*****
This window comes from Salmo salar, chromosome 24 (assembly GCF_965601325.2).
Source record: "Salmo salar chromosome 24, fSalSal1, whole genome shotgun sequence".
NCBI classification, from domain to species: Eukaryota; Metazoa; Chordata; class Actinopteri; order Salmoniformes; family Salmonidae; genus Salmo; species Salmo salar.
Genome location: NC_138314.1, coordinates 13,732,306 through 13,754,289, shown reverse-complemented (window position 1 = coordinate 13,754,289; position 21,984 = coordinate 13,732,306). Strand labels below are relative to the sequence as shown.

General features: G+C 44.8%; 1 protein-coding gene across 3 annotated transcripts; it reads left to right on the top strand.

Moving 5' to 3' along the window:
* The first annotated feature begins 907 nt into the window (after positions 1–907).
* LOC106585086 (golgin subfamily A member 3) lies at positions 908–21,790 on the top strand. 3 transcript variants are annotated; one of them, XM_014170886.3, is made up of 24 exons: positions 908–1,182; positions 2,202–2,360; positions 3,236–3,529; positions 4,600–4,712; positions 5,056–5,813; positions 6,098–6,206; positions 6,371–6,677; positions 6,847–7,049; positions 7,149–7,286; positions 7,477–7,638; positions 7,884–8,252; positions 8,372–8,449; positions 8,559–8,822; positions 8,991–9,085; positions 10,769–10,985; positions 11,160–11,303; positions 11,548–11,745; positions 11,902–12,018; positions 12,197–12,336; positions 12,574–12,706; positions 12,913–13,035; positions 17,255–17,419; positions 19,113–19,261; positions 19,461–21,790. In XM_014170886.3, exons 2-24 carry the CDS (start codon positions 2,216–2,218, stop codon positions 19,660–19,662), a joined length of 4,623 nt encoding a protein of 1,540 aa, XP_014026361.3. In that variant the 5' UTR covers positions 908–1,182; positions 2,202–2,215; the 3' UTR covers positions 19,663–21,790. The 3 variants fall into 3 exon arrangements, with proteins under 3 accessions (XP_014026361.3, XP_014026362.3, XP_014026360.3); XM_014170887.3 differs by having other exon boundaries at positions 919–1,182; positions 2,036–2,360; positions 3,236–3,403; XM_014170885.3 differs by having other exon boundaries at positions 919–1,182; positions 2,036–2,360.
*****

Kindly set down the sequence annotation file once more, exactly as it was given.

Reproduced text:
This window comes from Salmo salar, chromosome 24 (assembly GCF_965601325.2).
Source record: "Salmo salar chromosome 24, fSalSal1, whole genome shotgun sequence".
NCBI classification, from domain to species: Eukaryota; Metazoa; Chordata; class Actinopteri; order Salmoniformes; family Salmonidae; genus Salmo; species Salmo salar.
Genome location: NC_138314.1, coordinates 13,732,306 through 13,754,289, shown reverse-complemented (window position 1 = coordinate 13,754,289; position 21,984 = coordinate 13,732,306). Strand labels below are relative to the sequence as shown.

General features: G+C 44.8%; 1 protein-coding gene across 3 annotated transcripts; it reads left to right on the top strand.

Moving 5' to 3' along the window:
* The first annotated feature begins 907 nt into the window (after positions 1–907).
* LOC106585086 (golgin subfamily A member 3) lies at positions 908–21,790 on the top strand. 3 transcript variants are annotated; one of them, XM_014170886.3, is made up of 24 exons: positions 908–1,182; positions 2,202–2,360; positions 3,236–3,529; positions 4,600–4,712; positions 5,056–5,813; positions 6,098–6,206; positions 6,371–6,677; positions 6,847–7,049; positions 7,149–7,286; positions 7,477–7,638; positions 7,884–8,252; positions 8,372–8,449; positions 8,559–8,822; positions 8,991–9,085; positions 10,769–10,985; positions 11,160–11,303; positions 11,548–11,745; positions 11,902–12,018; positions 12,197–12,336; positions 12,574–12,706; positions 12,913–13,035; positions 17,255–17,419; positions 19,113–19,261; positions 19,461–21,790. In XM_014170886.3, exons 2-24 carry the CDS (start codon positions 2,216–2,218, stop codon positions 19,660–19,662), a joined length of 4,623 nt encoding a protein of 1,540 aa, XP_014026361.3. In that variant the 5' UTR covers positions 908–1,182; positions 2,202–2,215; the 3' UTR covers positions 19,663–21,790. The 3 variants fall into 3 exon arrangements, with proteins under 3 accessions (XP_014026361.3, XP_014026362.3, XP_014026360.3); XM_014170887.3 differs by having other exon boundaries at positions 919–1,182; positions 2,036–2,360; positions 3,236–3,403; XM_014170885.3 differs by having other exon boundaries at positions 919–1,182; positions 2,036–2,360.